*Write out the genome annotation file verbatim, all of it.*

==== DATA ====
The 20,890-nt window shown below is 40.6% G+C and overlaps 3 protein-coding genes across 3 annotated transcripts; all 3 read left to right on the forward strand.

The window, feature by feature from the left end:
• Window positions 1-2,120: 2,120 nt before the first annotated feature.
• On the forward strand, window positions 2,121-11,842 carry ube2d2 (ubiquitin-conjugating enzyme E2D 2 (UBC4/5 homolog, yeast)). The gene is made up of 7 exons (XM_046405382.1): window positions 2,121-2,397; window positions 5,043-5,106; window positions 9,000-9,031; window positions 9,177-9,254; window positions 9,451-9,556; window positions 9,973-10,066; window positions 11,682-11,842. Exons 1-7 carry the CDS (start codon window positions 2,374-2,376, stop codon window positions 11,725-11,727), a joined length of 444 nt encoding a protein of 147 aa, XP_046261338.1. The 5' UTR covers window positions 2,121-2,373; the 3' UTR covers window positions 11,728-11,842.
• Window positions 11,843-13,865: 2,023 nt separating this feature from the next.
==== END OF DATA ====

The 20,890-nt window shown below is 40.6% G+C and overlaps 3 protein-coding genes across 3 annotated transcripts; all 3 read left to right on the forward strand.

The window, feature by feature from the left end:
• Window positions 1-2,120: 2,120 nt before the first annotated feature.
• On the forward strand, window positions 2,121-11,842 carry ube2d2 (ubiquitin-conjugating enzyme E2D 2 (UBC4/5 homolog, yeast)). The gene is made up of 7 exons (XM_046405382.1): window positions 2,121-2,397; window positions 5,043-5,106; window positions 9,000-9,031; window positions 9,177-9,254; window positions 9,451-9,556; window positions 9,973-10,066; window positions 11,682-11,842. Exons 1-7 carry the CDS (start codon window positions 2,374-2,376, stop codon window positions 11,725-11,727), a joined length of 444 nt encoding a protein of 147 aa, XP_046261338.1. The 5' UTR covers window positions 2,121-2,373; the 3' UTR covers window positions 11,728-11,842.
• Window positions 11,843-13,865: 2,023 nt separating this feature from the next.